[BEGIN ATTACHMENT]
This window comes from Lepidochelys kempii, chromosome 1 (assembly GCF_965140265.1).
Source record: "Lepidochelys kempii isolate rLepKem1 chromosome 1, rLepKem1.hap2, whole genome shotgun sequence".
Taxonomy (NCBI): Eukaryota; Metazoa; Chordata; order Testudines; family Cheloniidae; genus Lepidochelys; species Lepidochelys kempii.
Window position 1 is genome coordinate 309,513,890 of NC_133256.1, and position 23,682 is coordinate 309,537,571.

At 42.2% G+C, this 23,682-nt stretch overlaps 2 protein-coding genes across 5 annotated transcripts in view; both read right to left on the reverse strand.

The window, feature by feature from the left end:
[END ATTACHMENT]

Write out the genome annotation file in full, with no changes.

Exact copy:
This window comes from Lepidochelys kempii, chromosome 1 (assembly GCF_965140265.1).
Source record: "Lepidochelys kempii isolate rLepKem1 chromosome 1, rLepKem1.hap2, whole genome shotgun sequence".
Taxonomy (NCBI): Eukaryota; Metazoa; Chordata; order Testudines; family Cheloniidae; genus Lepidochelys; species Lepidochelys kempii.
Window position 1 is genome coordinate 309,513,890 of NC_133256.1, and position 23,682 is coordinate 309,537,571.

At 42.2% G+C, this 23,682-nt stretch overlaps 2 protein-coding genes across 5 annotated transcripts in view; both read right to left on the reverse strand.

The window, feature by feature from the left end: